When looking at the bite, a non-poisonous snake will leave scratches in the skin with little to no swelling or burning. A poisonous snake on the other hand, will leave distinct puncture wounds. With a venomous strike, there will also be a burning sensation in the area of the bite. The victim will likely feel pain in the strike zone and it could travel to the abdomen.
When a person is bit by a snake, keep the wound below heart level on the victim, limit their movement, do not allow them to drink anything, and do not put ice on the infected area. And most importantly, the victim needs to seek emergency medical attention immediately after being bitten by any venomous snake. If the victim is stuck by a snake but does not have any swelling or burning, but have other symptoms such as dizziness, vomiting, or blurred vision occur, seek emergency care immediately.
With the heat outside, snakes will be moving a lot during the day. They will seek shelter anywhere they could keep cool such as under a pile of firewood, or around swimming pool equipment. Always be on the alert when moving things around in your yard because you could easily come across one of these deadly creatures and be on the receiving end of its attack.
Snakes may be a huge threat, but they are not the only thing we have to worry about receiving a bite from. In Beaufort, South Carolina, there are two deadly spiders we need to be on the look-out for as well: The female black widow and the brown recluse.
Only the female black widows are a danger to people. They are one of the most recognizable spiders with their large bulbous abdomen and the tell-tale red hour glass on the bottom side. In general, a black widow is most likely to bite a person is when she is guarding her nest and feels that her eggs are in danger; however, be advised that this is not the only time they will bite.
One bite from a black widow and you immediately feel sharp pain that is localized to the area of the bite. A person may also experience muscle cramps, the pain may spread to the abdomen, weakness, tremors, breathing issues, a feeble pulse, cold clammy skin, and delirium. A single bite from one of these spiders could be deadly, so if you receive a bite, go to the emergency room immediately and seem medical treatment. Also be advised, as with any reaction, the symptoms may vary from person to person. But it is crucial to seek medical care.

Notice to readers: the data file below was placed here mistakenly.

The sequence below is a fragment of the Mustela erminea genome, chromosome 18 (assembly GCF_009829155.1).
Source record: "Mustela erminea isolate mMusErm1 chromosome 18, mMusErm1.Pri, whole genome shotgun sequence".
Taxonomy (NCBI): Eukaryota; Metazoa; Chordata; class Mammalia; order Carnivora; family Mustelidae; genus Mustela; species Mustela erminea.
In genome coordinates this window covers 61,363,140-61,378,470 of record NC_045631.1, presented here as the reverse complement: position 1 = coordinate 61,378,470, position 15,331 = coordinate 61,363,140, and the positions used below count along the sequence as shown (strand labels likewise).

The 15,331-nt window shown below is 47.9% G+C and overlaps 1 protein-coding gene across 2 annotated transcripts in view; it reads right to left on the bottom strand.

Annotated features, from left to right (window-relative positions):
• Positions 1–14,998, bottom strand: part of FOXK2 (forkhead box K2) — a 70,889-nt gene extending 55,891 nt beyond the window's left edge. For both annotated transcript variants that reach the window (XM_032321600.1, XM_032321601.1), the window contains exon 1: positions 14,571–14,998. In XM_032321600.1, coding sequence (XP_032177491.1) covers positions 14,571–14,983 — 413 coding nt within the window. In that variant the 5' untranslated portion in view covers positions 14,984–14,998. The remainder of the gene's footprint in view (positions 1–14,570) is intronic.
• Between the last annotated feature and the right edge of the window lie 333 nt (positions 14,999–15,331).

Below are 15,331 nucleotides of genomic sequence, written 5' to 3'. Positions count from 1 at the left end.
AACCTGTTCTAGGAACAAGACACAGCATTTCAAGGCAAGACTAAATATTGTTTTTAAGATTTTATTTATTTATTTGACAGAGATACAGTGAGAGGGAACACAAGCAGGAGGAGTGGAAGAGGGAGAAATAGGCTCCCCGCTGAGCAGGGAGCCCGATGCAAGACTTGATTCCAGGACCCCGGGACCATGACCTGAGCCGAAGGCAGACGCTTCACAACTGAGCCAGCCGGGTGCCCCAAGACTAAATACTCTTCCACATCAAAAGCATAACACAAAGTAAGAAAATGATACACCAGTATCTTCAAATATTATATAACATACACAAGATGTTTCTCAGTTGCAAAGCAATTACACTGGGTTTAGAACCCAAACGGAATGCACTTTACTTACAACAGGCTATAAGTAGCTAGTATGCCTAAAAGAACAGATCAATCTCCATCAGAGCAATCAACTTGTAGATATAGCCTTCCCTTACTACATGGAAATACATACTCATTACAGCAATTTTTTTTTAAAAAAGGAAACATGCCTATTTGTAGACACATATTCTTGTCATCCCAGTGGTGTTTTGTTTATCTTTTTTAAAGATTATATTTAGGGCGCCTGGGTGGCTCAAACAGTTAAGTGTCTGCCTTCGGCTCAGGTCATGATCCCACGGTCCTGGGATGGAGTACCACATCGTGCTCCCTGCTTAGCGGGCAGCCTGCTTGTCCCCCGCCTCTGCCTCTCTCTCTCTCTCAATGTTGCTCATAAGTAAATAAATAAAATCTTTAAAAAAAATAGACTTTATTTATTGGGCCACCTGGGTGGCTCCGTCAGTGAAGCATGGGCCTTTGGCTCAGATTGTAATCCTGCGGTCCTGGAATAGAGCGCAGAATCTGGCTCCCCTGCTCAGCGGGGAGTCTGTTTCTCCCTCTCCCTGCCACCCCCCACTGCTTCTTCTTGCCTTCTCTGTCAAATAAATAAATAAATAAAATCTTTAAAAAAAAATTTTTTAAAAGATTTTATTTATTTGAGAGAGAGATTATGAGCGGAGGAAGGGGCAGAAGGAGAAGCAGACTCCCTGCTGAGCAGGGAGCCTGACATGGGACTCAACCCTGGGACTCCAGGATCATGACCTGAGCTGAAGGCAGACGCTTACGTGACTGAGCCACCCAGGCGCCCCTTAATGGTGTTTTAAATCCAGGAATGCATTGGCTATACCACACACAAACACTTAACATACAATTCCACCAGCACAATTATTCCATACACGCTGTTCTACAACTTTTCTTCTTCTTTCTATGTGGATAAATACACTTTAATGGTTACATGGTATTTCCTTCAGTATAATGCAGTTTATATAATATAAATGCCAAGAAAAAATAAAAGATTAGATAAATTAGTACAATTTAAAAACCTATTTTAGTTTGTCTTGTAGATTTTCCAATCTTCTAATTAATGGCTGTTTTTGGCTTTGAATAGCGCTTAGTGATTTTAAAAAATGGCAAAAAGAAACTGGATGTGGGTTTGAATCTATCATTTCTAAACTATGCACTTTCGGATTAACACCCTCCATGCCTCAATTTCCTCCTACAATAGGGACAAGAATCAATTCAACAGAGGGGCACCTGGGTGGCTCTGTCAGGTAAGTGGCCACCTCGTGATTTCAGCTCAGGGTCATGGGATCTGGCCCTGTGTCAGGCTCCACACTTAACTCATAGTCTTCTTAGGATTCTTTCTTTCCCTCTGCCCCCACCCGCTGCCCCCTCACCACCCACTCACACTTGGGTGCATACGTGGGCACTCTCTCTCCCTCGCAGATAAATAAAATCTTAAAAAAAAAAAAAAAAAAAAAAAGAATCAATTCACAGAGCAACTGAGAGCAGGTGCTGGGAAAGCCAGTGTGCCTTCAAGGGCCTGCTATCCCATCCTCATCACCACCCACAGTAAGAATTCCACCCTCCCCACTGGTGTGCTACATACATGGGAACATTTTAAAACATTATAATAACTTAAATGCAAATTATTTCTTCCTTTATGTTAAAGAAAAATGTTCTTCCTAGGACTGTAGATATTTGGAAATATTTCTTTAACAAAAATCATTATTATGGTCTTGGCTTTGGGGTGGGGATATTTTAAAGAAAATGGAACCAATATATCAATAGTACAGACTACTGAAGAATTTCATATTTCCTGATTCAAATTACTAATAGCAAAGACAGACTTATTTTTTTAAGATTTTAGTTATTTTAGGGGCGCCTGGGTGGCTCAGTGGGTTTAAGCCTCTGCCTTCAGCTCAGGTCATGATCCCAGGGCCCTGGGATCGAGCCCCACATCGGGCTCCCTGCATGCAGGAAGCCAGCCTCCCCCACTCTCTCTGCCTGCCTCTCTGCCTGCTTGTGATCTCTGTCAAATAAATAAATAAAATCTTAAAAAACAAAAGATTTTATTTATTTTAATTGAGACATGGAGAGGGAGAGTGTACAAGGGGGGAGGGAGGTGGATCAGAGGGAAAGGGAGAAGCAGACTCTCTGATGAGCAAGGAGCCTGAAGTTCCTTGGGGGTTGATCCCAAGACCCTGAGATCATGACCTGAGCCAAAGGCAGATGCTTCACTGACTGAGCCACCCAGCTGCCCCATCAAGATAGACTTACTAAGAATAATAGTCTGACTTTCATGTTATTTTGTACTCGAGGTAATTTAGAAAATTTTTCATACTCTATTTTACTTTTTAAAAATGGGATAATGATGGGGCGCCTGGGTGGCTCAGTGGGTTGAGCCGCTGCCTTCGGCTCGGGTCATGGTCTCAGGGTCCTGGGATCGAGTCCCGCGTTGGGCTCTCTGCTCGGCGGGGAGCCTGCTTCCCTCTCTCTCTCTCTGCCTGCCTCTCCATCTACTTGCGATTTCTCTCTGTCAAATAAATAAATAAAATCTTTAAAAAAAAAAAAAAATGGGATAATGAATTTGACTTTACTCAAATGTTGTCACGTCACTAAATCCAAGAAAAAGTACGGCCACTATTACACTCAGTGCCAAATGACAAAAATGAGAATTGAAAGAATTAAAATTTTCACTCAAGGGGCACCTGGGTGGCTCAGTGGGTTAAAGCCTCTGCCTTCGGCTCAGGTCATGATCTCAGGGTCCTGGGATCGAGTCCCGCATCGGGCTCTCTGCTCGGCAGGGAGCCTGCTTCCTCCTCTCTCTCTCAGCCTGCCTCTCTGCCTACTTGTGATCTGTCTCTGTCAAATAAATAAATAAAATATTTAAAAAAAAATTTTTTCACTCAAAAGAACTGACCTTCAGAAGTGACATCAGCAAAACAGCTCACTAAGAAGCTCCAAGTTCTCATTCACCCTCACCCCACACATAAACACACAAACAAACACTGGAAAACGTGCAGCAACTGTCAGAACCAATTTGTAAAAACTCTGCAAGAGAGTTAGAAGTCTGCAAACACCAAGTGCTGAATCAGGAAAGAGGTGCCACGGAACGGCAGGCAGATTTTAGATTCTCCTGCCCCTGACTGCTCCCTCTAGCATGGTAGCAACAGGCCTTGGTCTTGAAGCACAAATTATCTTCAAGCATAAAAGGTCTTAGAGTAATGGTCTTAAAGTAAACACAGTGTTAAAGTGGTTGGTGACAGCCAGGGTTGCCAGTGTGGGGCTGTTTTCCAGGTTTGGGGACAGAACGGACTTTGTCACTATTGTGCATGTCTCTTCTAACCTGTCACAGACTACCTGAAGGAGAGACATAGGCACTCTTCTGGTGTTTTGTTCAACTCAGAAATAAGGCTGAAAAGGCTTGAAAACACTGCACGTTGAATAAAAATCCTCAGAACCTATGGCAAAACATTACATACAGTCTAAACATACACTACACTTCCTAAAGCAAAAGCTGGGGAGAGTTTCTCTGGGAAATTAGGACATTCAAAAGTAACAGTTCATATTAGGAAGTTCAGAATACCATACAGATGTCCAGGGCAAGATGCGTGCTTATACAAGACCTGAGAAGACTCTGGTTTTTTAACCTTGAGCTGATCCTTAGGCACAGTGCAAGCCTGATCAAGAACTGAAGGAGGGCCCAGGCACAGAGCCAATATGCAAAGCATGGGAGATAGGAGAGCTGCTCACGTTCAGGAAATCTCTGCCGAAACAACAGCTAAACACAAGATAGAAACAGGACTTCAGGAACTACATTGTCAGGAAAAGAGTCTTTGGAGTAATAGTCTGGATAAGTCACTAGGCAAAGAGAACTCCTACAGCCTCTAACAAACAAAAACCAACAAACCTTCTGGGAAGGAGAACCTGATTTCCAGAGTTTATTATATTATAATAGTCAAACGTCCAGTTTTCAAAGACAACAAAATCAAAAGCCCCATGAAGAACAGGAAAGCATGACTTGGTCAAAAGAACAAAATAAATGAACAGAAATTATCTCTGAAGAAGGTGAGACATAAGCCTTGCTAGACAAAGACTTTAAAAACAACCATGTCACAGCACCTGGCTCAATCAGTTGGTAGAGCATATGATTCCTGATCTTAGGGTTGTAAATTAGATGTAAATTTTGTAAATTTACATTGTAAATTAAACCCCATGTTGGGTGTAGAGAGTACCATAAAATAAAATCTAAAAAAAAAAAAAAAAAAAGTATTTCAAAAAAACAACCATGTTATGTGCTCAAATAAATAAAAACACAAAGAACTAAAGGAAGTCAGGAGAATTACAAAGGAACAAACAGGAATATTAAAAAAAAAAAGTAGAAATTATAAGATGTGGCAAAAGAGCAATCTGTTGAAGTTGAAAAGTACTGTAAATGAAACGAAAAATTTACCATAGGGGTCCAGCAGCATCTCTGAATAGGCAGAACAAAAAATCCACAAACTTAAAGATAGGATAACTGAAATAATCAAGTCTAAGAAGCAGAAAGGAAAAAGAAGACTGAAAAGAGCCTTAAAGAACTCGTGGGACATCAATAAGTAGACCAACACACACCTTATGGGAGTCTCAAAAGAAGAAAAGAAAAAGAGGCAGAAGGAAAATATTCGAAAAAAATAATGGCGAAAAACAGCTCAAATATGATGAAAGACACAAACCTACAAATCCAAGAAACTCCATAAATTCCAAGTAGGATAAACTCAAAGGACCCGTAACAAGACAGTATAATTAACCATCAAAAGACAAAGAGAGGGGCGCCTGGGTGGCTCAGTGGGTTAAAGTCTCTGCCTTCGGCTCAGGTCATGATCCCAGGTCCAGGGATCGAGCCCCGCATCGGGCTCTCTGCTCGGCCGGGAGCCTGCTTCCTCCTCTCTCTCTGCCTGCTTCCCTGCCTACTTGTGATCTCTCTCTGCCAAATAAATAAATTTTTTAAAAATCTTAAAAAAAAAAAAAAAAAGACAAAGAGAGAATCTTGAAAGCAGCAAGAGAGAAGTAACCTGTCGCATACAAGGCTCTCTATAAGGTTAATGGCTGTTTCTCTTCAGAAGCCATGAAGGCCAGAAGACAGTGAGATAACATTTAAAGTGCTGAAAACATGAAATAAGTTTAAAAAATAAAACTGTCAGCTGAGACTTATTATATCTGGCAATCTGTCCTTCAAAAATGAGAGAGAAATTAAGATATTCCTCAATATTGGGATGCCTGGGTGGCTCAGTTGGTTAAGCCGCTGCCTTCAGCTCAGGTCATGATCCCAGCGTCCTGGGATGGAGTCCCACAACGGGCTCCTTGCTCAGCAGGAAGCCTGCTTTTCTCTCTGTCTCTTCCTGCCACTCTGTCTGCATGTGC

The brown recluse is a bit stealthier than the black widow. These spiders range from light brown to yellow and have a slim body with very long legs. Sometimes they can have the shape of a fiddle or violin on their back which is what has earned them the nickname, the fiddler spider. These spiders are also recognizable by their three distinct pairs of eyes.
During the day, these spiders usually just lay around in dark places and rest, then become active hunters at night. Most often when a person is bit by one of these spiders, it is when they are cleaning or working in the area where the spider is resting for the day.
A bite from the brown recluse is not painful at first and often a victim is unaware that he or she was bitten until the next day. Swelling will start to appear around the bite from 2-24 hours after initial contact. At this time the area will redden and a white ring will form around the outside, looking much like a bulls eye. The swollen area will grow into a blister that will continue to get larger and eventually burst; when this happens, the gaping would left behind will also continue to get larger.
The only way to stop the tissue death around a bite would from one of this spiders is to get treated by a doctor, otherwise the wound will continue to consume bodily tissue. If left untreated, this can be a deadly bite as well.
There are ways to discourage both, snakes and spiders, from moving into your home or yard. First make sure everything is neat and clean. Destroy spider webs as soon as they are noticed. Insecticide routinely will also prevent spiders. Spreading mothballs will discourage snakes from entering an area. Be advised that these are wild creatures and no way is completely guaranteed to keep these critters out. The best form of protection is to be knowledgeable about them and to use extreme caution when coming into contact with them.